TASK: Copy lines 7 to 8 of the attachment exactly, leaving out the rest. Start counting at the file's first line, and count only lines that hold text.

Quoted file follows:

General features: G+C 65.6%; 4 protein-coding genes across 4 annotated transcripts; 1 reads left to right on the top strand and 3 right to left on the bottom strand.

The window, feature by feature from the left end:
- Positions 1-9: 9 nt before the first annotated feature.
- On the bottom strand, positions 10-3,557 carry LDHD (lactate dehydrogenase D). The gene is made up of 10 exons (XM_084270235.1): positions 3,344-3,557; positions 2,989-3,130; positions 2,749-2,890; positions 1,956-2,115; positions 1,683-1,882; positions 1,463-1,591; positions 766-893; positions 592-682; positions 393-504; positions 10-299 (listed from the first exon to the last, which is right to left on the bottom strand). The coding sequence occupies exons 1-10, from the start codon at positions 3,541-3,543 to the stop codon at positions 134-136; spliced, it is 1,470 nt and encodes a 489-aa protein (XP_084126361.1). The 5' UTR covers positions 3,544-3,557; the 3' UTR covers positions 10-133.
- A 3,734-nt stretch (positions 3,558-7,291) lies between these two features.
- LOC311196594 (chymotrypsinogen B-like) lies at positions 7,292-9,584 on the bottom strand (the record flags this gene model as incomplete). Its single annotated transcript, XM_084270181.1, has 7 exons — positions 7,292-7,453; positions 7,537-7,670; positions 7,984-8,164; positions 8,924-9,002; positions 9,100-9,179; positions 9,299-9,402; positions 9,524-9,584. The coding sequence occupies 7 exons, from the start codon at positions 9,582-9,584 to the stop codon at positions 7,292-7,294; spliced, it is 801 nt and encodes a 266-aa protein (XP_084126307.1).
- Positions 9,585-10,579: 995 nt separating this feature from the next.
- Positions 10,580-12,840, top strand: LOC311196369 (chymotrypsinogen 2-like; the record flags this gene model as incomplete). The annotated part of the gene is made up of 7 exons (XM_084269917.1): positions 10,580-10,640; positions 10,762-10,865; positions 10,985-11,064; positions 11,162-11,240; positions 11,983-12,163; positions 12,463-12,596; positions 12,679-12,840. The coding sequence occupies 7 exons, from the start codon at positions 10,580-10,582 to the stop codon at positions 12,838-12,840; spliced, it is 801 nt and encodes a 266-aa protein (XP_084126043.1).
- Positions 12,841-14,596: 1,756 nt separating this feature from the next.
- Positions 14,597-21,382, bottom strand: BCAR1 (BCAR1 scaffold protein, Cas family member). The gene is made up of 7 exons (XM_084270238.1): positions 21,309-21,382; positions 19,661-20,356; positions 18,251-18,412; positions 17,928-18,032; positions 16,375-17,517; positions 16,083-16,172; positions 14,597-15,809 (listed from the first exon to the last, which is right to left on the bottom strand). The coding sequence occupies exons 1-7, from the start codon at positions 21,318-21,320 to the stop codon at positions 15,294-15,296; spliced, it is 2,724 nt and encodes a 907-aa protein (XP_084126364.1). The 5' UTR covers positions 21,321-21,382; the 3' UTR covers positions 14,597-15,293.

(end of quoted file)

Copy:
- Positions 9,585-10,579: 995 nt separating this feature from the next.
- Positions 10,580-12,840, top strand: LOC311196369 (chymotrypsinogen 2-like; the record flags this gene model as incomplete). The annotated part of the gene is made up of 7 exons (XM_084269917.1): positions 10,580-10,640; positions 10,762-10,865; positions 10,985-11,064; positions 11,162-11,240; positions 11,983-12,163; positions 12,463-12,596; positions 12,679-12,840. The coding sequence occupies 7 exons, from the start codon at positions 10,580-10,582 to the stop codon at positions 12,838-12,840; spliced, it is 801 nt and encodes a 266-aa protein (XP_084126043.1).